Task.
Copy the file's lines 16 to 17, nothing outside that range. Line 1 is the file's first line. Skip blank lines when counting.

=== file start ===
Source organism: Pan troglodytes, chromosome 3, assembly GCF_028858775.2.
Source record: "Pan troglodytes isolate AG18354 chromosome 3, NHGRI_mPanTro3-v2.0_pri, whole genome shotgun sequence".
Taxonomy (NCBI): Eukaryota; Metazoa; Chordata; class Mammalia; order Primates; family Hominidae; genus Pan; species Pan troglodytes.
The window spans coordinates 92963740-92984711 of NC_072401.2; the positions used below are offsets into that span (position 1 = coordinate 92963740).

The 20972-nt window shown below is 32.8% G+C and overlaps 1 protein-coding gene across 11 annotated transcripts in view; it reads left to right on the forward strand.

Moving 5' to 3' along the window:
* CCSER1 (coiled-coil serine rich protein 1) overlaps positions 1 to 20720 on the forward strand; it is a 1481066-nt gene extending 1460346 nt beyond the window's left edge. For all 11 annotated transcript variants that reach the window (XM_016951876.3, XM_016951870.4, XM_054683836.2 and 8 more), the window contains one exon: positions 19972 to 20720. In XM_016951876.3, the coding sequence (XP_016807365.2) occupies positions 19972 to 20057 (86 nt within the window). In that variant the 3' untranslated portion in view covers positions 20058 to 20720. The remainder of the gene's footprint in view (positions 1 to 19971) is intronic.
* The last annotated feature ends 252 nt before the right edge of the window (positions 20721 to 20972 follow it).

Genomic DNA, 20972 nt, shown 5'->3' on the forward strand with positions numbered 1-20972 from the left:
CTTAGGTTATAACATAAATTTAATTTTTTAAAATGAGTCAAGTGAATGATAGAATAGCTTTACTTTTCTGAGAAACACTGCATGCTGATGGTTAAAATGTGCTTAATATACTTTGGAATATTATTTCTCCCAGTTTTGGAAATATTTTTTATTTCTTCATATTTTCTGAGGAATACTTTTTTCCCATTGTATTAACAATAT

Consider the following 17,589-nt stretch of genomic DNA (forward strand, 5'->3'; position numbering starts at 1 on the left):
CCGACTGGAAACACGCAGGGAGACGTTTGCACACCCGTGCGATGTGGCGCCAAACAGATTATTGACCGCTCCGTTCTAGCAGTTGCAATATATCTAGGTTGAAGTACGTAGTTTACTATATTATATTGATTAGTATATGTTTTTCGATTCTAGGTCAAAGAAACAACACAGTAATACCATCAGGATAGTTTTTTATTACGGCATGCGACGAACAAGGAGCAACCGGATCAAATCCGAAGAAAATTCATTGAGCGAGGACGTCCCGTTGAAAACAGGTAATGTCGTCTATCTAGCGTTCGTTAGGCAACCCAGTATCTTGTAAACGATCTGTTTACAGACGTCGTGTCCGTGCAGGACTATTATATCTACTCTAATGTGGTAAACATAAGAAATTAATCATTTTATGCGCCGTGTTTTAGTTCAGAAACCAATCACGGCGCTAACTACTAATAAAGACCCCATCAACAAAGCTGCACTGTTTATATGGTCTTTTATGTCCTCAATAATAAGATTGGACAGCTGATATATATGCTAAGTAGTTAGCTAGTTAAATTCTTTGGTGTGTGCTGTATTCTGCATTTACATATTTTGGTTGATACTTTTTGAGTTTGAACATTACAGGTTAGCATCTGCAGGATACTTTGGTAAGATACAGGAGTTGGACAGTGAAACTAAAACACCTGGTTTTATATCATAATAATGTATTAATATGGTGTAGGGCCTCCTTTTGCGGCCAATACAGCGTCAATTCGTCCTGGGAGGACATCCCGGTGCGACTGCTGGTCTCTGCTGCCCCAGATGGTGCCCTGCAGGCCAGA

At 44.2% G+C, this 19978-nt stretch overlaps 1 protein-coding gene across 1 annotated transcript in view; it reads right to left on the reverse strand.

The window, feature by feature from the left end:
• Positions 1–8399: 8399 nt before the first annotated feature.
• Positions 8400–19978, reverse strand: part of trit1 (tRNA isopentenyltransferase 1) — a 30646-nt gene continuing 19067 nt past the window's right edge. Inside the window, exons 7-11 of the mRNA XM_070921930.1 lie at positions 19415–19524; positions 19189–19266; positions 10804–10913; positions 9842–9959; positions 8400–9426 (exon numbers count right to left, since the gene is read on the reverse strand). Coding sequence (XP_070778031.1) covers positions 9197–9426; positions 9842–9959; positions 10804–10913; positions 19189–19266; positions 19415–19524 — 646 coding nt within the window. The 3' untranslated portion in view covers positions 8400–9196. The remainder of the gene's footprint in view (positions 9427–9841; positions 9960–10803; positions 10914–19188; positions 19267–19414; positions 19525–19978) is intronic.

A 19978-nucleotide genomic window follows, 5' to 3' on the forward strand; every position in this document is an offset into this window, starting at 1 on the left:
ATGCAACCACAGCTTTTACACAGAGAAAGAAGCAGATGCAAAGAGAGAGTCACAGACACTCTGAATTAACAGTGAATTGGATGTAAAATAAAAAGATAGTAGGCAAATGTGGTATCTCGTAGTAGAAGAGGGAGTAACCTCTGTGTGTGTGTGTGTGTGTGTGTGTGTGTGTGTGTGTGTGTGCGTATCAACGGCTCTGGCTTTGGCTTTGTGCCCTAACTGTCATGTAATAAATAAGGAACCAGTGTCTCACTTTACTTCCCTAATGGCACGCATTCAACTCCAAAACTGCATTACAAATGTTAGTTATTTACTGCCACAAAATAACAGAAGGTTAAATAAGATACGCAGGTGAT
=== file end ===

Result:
• Positions 8400–19978, reverse strand: part of trit1 (tRNA isopentenyltransferase 1) — a 30646-nt gene continuing 19067 nt past the window's right edge. Inside the window, exons 7-11 of the mRNA XM_070921930.1 lie at positions 19415–19524; positions 19189–19266; positions 10804–10913; positions 9842–9959; positions 8400–9426 (exon numbers count right to left, since the gene is read on the reverse strand). Coding sequence (XP_070778031.1) covers positions 9197–9426; positions 9842–9959; positions 10804–10913; positions 19189–19266; positions 19415–19524 — 646 coding nt within the window. The 3' untranslated portion in view covers positions 8400–9196. The remainder of the gene's footprint in view (positions 9427–9841; positions 9960–10803; positions 10914–19188; positions 19267–19414; positions 19525–19978) is intronic.

A 19978-nucleotide genomic window follows, 5' to 3' on the forward strand; every position in this document is an offset into this window, starting at 1 on the left: